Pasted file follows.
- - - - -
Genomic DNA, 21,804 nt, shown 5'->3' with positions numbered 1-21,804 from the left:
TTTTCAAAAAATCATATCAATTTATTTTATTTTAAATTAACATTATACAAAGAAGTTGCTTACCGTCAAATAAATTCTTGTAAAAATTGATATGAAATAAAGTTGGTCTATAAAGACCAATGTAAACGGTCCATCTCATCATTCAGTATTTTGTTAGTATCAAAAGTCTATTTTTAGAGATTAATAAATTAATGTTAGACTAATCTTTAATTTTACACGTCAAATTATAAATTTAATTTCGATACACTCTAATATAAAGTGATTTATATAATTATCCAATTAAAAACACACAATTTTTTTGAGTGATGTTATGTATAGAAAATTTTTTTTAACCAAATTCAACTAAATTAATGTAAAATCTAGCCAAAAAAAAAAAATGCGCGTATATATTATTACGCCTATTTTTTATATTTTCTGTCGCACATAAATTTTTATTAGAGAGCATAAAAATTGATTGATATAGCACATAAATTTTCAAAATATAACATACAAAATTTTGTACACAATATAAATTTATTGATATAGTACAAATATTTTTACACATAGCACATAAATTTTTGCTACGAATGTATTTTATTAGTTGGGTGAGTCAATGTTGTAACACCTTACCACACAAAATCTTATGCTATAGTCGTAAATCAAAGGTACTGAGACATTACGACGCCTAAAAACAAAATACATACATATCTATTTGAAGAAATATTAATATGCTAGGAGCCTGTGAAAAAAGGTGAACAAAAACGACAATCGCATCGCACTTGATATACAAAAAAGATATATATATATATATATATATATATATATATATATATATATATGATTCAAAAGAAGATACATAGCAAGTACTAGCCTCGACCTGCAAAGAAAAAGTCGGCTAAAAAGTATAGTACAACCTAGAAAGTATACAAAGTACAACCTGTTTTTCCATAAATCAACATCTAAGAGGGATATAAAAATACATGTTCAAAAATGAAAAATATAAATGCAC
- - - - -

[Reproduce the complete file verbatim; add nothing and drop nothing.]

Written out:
Genomic DNA, 21,804 nt, shown 5'->3' with positions numbered 1-21,804 from the left:
TTTTCAAAAAATCATATCAATTTATTTTATTTTAAATTAACATTATACAAAGAAGTTGCTTACCGTCAAATAAATTCTTGTAAAAATTGATATGAAATAAAGTTGGTCTATAAAGACCAATGTAAACGGTCCATCTCATCATTCAGTATTTTGTTAGTATCAAAAGTCTATTTTTAGAGATTAATAAATTAATGTTAGACTAATCTTTAATTTTACACGTCAAATTATAAATTTAATTTCGATACACTCTAATATAAAGTGATTTATATAATTATCCAATTAAAAACACACAATTTTTTTGAGTGATGTTATGTATAGAAAATTTTTTTTAACCAAATTCAACTAAATTAATGTAAAATCTAGCCAAAAAAAAAAAATGCGCGTATATATTATTACGCCTATTTTTTATATTTTCTGTCGCACATAAATTTTTATTAGAGAGCATAAAAATTGATTGATATAGCACATAAATTTTCAAAATATAACATACAAAATTTTGTACACAATATAAATTTATTGATATAGTACAAATATTTTTACACATAGCACATAAATTTTTGCTACGAATGTATTTTATTAGTTGGGTGAGTCAATGTTGTAACACCTTACCACACAAAATCTTATGCTATAGTCGTAAATCAAAGGTACTGAGACATTACGACGCCTAAAAACAAAATACATACATATCTATTTGAAGAAATATTAATATGCTAGGAGCCTGTGAAAAAAGGTGAACAAAAACGACAATCGCATCGCACTTGATATACAAAAAAGATATATATATATATATATATATATATATATATATATATATATATGATTCAAAAGAAGATACATAGCAAGTACTAGCCTCGACCTGCAAAGAAAAAGTCGGCTAAAAAGTATAGTACAACCTAGAAAGTATACAAAGTACAACCTGTTTTTCCATAAATCAACATCTAAGAGGGATATAAAAATACATGTTCAAAAATGAAAAATATAAATGCAC